Anti-Defamation League: Pepe the Frog a ‘Hate Symbol’

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The Anti-Defamation League on Tuesday officially added the “Pepe the Frog” cartoon character to its database of “hate symbols.” In an official statement, the ADL said, “The Pepe the Frog character did not originally have racist or anti-Semitic connotations. Internet users appropriated the character and turned him into a meme, placing the frog in a variety of circumstances and saying many different things.” The organization continued: “[T]he use of racist and bigoted versions of Pepe memes seems to be increasing, not decreasing.” Attached to the ADL’s press release were several examples of anti-Semitic uses of the Pepe meme, including one in which the frog dons a Hitler mustache and says, “Kill Jews, man.”

The following is the ADL’s full statement:

Pepe the Frog is a cartoon character that has become a popular Internet meme (often referred to as the “sad frog meme” by people unfamiliar with the name of the character).  The character first appeared in 2005 in the on-line cartoon Boy’s Club, created by artist Matt Furie.  In that appearance, the character also first used its catchphrase, “feels good, man.”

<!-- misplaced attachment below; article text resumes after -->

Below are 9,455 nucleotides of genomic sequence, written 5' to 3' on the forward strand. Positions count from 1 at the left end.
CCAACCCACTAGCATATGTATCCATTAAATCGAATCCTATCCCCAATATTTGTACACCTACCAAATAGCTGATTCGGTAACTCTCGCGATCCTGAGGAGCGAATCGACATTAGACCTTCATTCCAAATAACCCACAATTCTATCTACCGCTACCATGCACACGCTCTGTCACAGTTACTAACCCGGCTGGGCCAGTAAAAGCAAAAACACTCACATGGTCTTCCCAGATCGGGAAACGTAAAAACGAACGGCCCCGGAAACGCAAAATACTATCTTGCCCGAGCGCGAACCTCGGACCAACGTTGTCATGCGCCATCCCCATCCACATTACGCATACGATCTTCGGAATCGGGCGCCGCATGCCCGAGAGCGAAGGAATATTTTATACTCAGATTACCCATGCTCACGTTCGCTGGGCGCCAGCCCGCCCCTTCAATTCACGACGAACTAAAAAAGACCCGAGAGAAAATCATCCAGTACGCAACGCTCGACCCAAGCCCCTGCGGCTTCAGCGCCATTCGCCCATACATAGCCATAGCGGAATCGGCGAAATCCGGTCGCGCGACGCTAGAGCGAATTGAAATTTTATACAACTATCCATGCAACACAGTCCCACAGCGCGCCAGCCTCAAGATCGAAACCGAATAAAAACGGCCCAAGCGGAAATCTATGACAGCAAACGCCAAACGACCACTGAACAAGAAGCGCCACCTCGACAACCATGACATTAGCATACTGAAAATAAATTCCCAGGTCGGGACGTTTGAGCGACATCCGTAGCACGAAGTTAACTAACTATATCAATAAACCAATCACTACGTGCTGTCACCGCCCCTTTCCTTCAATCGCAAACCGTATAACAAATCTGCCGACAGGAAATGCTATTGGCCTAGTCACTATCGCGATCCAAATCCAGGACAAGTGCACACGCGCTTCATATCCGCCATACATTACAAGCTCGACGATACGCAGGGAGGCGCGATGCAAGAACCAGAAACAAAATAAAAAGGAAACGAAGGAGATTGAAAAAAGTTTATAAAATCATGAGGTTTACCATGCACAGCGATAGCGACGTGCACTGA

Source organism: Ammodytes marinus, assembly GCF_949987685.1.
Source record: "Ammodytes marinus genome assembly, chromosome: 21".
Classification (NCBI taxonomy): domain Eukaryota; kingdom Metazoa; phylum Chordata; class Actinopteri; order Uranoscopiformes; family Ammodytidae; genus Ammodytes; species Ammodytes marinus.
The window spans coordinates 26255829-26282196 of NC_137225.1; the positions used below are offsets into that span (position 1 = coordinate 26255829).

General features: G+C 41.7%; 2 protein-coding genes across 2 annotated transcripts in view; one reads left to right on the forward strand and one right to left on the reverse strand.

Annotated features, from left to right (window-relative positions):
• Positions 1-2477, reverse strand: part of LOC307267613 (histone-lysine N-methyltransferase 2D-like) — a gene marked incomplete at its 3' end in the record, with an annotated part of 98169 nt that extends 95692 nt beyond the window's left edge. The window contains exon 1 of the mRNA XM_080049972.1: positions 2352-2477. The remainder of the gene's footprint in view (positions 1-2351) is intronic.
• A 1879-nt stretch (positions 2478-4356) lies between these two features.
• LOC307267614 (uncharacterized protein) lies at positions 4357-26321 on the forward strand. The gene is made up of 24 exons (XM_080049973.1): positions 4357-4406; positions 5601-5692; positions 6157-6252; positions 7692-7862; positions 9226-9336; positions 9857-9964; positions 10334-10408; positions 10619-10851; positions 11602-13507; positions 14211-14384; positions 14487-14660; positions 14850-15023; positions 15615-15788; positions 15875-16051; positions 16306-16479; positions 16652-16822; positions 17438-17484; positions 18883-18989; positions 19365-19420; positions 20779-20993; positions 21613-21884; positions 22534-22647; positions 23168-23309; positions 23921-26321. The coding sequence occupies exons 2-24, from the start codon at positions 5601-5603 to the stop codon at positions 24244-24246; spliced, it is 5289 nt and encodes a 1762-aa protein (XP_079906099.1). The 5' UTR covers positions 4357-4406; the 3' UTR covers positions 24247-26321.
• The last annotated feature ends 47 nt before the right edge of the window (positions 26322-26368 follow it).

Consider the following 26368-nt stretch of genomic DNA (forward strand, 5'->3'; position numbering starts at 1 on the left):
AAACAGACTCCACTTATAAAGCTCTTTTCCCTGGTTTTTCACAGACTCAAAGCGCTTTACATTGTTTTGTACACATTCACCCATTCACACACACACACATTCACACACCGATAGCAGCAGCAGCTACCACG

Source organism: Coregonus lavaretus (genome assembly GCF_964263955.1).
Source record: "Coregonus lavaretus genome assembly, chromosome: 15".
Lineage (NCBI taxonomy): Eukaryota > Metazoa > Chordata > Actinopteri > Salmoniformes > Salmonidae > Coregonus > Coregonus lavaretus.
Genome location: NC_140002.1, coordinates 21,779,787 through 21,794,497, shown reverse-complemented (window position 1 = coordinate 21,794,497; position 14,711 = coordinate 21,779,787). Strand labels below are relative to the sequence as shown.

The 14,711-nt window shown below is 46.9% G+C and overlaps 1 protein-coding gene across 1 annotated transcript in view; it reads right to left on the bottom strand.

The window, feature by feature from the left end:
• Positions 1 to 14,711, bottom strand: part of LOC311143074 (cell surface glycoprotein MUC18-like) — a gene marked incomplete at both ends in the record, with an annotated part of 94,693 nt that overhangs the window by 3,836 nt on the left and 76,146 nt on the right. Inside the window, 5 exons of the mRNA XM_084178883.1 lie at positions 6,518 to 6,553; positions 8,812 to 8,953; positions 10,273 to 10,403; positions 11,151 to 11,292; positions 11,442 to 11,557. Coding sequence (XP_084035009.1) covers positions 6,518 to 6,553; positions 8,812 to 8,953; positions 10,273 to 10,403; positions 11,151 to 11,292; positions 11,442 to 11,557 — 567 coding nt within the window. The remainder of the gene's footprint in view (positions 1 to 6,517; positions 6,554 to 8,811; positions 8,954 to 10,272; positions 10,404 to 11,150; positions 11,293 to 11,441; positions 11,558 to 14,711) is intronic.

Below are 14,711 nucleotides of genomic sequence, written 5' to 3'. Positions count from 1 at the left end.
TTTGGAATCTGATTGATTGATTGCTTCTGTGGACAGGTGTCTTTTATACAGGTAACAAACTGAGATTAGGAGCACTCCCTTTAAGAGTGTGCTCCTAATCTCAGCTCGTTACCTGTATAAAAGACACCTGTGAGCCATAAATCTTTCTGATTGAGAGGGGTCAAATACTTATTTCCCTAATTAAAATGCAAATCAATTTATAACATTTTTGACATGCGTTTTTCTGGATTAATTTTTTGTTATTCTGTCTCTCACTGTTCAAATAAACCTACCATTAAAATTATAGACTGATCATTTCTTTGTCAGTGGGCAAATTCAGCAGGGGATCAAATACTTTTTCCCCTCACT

The Pepe the Frog character did not originally have racist or anti-Semitic connotations.  Internet users appropriated the character and turned him into a meme, placing the frog in a variety of circumstances and saying many different things.  Many variations of the meme became rather esoteric, resulting in the phenomenon of so-called “rare Pepes.” 

The majority of uses of Pepe the Frog have been, and continue to be, non-bigoted.  However, it was inevitable that, as the meme proliferated in on-line venues such as 4chan, 8chan, and Reddit, which have many users who delight in creating racist memes and imagery, a subset of Pepe memes would come into existence that centered on racist, anti-Semitic or other bigoted themes.

In recent years, with the growth of the “alt right” segment of the white supremacist movement, a segment that draws some of its support from some of the above-mentioned Internet sites, the number of “alt right” Pepe memes has grown, a tendency exacerbated by the controversial and contentious 2016 presidential election.  Though Pepe memes have many defenders, not least the character’s creator, Matt Furie, who has called the alt right appropriation of the meme merely a “phase,” the use of racist and bigoted versions of Pepe memes seems to be increasing, not decreasing.

However, because so many Pepe the Frog memes are not bigoted in nature, it is  important to examine use of the meme only in context.  The mere fact of posting a Pepe meme does not mean that someone is racist or white supremacist.  However, if the meme itself is racist or anti-Semitic in nature, or if it appears in a context containing bigoted or offensive language or symbols, then it may have been used for hateful purposes.

{Andy Heller-Matzav.com}

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